Staying Focused

This week, I’ll continue the conversation on the importance and urgency to act on our three strategic directions to meet Arizona’s ever growing and changing economic and social needs – especially as we move through and beyond the pandemic.

Strategic Direction #1 – Ensure high levels of student success with equity and an excellent experience.

This week, Dr. Felicia Ramirez shared with me a blog post from Association of American Colleges and Universities (AAC&U) that explored employers’ perceptions of AAC&U’s essential learning outcomes (ELOs) as viewed by CEOs and frontline managers. Dr. Ramirez concluded “The findings suggest an urgent need to help college students further develop critical thinking and written communication skills.” As we continue to strive towards ensuring high levels of student success and active learning, I encourage you to engage in the PVCC Critical Thinking Academy thus further embedding critical thinking as a powerful learning tool. As I share regularly, the single most important predictor of students’ success is the degree to which they are involved as active and engaged learners.

Strategic Direction #2 – Strengthen our local economic and positive social change impact.

Todd Sanders, CEO of Greater Phoenix Chamber of Commerce in a recent blog post commented on the tremendous growth in the semiconductor industry and supporting businesses. As many of you know, the Taiwan Semiconductor Manufacturing Co. (TSMC) is constructing a multi-billion dollar manufacturing plant in north Phoenix. In addition to this new advanced manufacturing sector, the insurance and business services coordinator along the I-17 continues to expand. PVCC will need to continue to broaden and develop our workforce development programs to serve these emerging  industries. I am pleased that we are moving forward with hiring a permanently funded Dean of Career and Technical Education and am expecting this role to provide leadership as we expand on this front.

Strategic Direction #3 – Build a great place to work through organizational and operational effectiveness.

Building on the culture of a learning-centered college, we have further defined and developed our shared expectations and organizational understanding by centering our personal and professional “whys” as illustrated by Simon Sinek. Additionally, through a collaborative process, we’ve adopted the Puma Commitment to more explicitly communicate to each other, students, and community members our promise of engagement, support, care and challenge. As we prepare to expand our in-person learning and working, it is now more important than ever to ground our work around the Puma Commitment.

Take care and stay safe.

Paul

What’s on My Mind – Post Traumatic Growth

Recently I read an insightful blog post from Craig Silliman, Verizon’s Chief Legal Officer. In his post he commented on response approaches as we transition through the pandemic sharing insights on the concepts of negativity bias and post-traumatic growth. He explained  “negativity bias is the tendency of people to dwell on the most negative aspects of a given situation, so they struggle to escape mentally from challenges and adversity. Post-traumatic growth, in turn, involves looking back on challenges and adversity in the past as a time of personal growth, often in ways that are deeply meaningful.”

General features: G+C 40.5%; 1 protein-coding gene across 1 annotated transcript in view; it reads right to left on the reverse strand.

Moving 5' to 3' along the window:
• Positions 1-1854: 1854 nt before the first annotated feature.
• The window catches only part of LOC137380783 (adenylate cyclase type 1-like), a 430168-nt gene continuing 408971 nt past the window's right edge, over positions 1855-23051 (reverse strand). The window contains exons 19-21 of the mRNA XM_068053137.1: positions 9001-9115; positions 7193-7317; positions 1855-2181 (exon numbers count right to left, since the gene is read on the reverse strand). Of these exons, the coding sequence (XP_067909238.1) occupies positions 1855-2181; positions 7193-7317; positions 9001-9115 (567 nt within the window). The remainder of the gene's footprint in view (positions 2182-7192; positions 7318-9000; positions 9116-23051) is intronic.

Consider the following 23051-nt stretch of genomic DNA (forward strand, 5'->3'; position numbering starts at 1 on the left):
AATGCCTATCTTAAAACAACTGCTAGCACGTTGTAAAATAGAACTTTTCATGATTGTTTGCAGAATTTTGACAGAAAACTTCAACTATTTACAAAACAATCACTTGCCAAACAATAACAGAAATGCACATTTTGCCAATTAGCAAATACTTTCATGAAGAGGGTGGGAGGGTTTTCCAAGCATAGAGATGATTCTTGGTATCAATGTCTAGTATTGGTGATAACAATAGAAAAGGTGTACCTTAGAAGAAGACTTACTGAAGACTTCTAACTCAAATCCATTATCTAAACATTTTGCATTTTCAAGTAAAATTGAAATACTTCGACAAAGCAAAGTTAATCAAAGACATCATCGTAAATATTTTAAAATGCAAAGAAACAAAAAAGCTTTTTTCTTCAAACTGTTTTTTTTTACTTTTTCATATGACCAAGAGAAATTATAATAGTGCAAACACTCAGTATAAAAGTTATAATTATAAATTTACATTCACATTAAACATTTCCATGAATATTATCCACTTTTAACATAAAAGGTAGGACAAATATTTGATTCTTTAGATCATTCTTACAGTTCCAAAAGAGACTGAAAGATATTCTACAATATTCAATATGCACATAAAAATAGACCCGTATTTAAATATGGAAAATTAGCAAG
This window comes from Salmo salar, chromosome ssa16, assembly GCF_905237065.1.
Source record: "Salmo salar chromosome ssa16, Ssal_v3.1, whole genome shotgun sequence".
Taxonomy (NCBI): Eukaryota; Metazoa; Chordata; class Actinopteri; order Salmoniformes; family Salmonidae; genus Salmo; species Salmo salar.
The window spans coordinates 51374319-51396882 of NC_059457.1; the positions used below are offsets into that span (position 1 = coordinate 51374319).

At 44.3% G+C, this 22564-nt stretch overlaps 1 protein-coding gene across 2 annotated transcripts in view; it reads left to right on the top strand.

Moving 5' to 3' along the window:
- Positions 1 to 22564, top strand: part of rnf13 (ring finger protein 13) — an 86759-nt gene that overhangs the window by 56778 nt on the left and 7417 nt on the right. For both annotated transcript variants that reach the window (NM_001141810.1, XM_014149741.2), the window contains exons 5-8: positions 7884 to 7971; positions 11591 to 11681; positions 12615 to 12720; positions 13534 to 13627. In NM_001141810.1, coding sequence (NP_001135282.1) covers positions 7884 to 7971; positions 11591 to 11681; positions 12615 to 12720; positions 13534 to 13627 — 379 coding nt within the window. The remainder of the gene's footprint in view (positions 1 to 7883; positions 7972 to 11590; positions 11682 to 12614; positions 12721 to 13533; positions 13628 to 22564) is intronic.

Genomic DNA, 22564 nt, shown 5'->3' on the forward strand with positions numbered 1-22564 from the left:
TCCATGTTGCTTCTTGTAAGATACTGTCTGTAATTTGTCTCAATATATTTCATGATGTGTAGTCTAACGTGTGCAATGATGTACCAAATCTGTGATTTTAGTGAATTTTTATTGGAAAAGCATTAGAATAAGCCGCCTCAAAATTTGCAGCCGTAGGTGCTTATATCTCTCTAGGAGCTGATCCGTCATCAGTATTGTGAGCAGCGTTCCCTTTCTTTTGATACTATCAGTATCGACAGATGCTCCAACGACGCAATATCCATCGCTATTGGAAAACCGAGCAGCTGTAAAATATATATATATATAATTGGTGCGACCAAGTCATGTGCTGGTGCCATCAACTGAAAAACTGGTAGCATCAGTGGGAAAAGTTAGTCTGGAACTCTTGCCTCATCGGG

His “post-traumatic growth” comments resonated deeply with me on both a personal and professional basis and I immediately connected with a like statement made by professor Jeff Lace, Biological Sciences department chair, when he shared at a recent college meeting that he was leveraging the pandemic to “get better and improve elements/aspects of his life.” I also was once again drawn back to the work of Futures and TACT and the respective calls to make PVCC a more accessible, relevant and thriving college. 

Another “bringing learning alive” concrete example happening right now at PVCC that further exemplifies this growth mindset is the Verizon Innovative Learning grant-funded summer STEM camp for middle school girls and boys where approximately fifty youth are learning and creating technology, robotic and AI projects. This week, I had the pleasure of greeting the future Puma summer campers and my kudos go out to Mr. Randy Babick, and Dr. Sandra Hinski for their drive and extraordinary efforts to make this camp a success. 

Now that we are seven weeks away from the start of fall semester with substantial openings of in-person academic and student support services already occurring on July 6 and the full opening of all campus services and programs on August 9, I ask all of you to think and act in context of this positive growth mindset. As Michael Sorrell, President of Paul Quinn College shared at a recent national conference “You can’t be legendary from a place of comfort” – together we will make PVCC a “first-in-class” place to learn and work.